From Sega Retro
|Made for: Sega Master System|
The Light Phaser is a light gun controller created by Sega for the Sega Master System. It is the Master System's equivalent to Nintendo's Zapper for the Nintendo Entertainment System or Atari's XG-1 for the Atari 7800 and XEGS. It was released alongside the Master System in the US in 1986, and also saw a release in Europe, Brazil and South Korea. No equivalent peripheral was produced for the Japanese market.
The Light Phaser is a plastic gun consisting of a light sensor (in the tip) which is focused on a small area of the screen; and a trigger (which corresponds to Control Pad button 1). When the trigger is pulled, a compatible game flashes the screen in a way that is detectable by the light sensor, and hardware built in to the console allows the game to determine where the gun is pointing. The phaser is heavier than its Nintendo counterpart, but considered by some to have a more responsive trigger and more accurate targeting.
The standard Light Phaser is entirely black. As with the Nintendo Zapper, the Light Phaser looked realistic enough to warrant parental pressure to alter the device, so that police would not confuse it with a real gun. Altered Light Phasers are distinguished by a hand-painted neon orange tip, and are much harder to find than their solid color counterparts. Tec Toy also released a blue Light Phaser in Brazil. In that same country in 2009, an unaltered Light Phaser was used to hold a woman hostage.
Contrary to popular belief the Light Phaser was not modelled on the Sega-backed anime, Red Photon Zillion, in which characters use Light Phaser-shaped guns. It is in fact, the other way around - Zillion debuted in April 1987 several months after the peripheral was released in the United States. It is therefore more likely that the Zillion design was borrowed from Sega, similar to the Opa-Opa cameo who had debuted in Fantasy Zone in 1986. The Zillion Fighter Set, a light-gun tag toy developed by Sega, borrows the shell of the Light Phaser, but this too was released in 1987.
As with all light guns, the Light Phaser was designed solely for CRT television sets, which were the standard for televisions during the 1980s and 1990s. The Light Phaser will struggle with LCD and plasma televisions and monitors, as well as projection screens. The Light Phaser is also incompatible with the Mark III as that system lacks the TH signal needed for the Light Phaser's light sensor. It is however compatible with the Japanese Master System, which has the TH signal present on both controller ports.
In 1989 Virgin Mastertronic released the "Magnum Light Phaser" for the three leading 8-bit home computers in Europe; the Amstrad CPC, Commodore 64, and ZX Spectrum. Each were bundled with either cassettes or floppy disks containing six games, with the company releasing a handful of other titles to make use of the peripheral in the months that followed. Despite the similar name and aesthetics, and Virgin Mastertronic's role as the UK's official distributor of Sega products, the Magnum Light Phaser is unrelated to Sega's Light Phaser (though could be infringing on Sega's trademark).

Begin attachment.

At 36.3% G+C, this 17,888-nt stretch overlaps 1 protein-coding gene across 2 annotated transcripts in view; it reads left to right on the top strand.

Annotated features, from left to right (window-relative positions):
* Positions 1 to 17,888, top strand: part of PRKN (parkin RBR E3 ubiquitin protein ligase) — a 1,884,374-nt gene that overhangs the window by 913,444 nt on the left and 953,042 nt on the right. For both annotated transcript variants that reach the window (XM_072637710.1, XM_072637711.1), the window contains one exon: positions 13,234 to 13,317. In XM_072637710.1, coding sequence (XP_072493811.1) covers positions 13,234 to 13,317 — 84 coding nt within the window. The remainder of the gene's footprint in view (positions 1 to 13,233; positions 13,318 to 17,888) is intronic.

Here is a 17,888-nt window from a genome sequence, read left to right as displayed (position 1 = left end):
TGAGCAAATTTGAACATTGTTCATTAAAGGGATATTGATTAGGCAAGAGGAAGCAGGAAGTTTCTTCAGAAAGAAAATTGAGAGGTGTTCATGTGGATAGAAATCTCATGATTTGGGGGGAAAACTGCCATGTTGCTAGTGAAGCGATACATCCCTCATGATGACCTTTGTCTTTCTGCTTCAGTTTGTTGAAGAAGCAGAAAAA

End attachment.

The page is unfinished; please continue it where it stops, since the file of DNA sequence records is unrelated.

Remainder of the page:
In the United States, a federal law came into force in November 1988 forcing toy gun manufacturers to add an orange tip to distinguish them from real guns. This means Light Phasers produced after this date which were intended for the US market have an orange tip.
The controller ports are active-low (this is achieved in hardware by leaving lines unconnected when inactive, and connecting them to Gnd when active):
- 1 in the corresponding port register means "not pressed" or "dark"
- 0 in the corresponding port register means "pressed" or "light"
- Assault City (also compatible with standard control pad)
- Gangster Town
- Laser Ghost (also compatible with standard control pad)
- Marksman Shooting
- Missile Defense 3-D
- Operation: Wolf
- Rambo III
- Rescue Mission
- Safari Hunt
- Shooting Gallery
- Space Gun
- Trap Shooting
In 2009, the accessory was used by a Brazilian criminal while holding a woman hostage for 10 hours.
also published in:
- New Computer Express (UK) #21: "April 1, 1989" (1989-03-30)
- Computer & Video Games (UK) #91: "May 1989" (1989-04-11)
- New Computer Express (UK) #23: "April 15, 1989" (1989-04-13)
- ACE (UK) #20: "May 1989" (1989-04-06)
- Computer & Video Games (UK) #92: "June 1989" (1989-05-16)
- ACE (UK) #21: "June 1989" (1989-05-04)
- Main article: Light Phaser/Magazine articles.
|Master System, EU (with Marksman Shooting / Trap Shooting / Safari Hunt)|
- ↑ 1.0 1.1 Computer & Video Games, "November 1987" (UK; 1987-10-15), page 132
- ↑ Computer & Video Games, "March 1988" (UK; 1988-02-15), page 10
- ↑ The Mastertronic Catalogue (UK; 1988), page 2
- ↑ http://g1.globo.com/Noticias/Brasil/0,,MUL1013075-5598,00-POLICIA+DIVULGA+IMAGENS+DE+RENDICAO+DE+SEQUESTRADOR+NO+DISTRITO+FEDERAL.html (Wayback Machine: 2020-11-08 10:24)
- ↑ http://www.smspower.org/Development/LightPhaser
- ↑ https://www.engadget.com/2009-03-04-man-holds-woman-hostage-for-10-hours-with-a-sega-light-gun.html (Wayback Machine: 2020-09-28 10:11)
- ↑ New Computer Express, "April 1, 1989" (UK; 1989-03-30), page 9
- ↑ Computer & Video Games, "May 1989" (UK; 1989-04-11), page 84
- ↑ New Computer Express, "April 15, 1989" (UK; 1989-04-13), page 7
- ↑ ACE, "May 1989" (UK; 1989-04-06), page 68
- ↑ Computer & Video Games, "June 1989" (UK; 1989-05-16), page 89
- ↑ ACE, "June 1989" (UK; 1989-05-04), page 76
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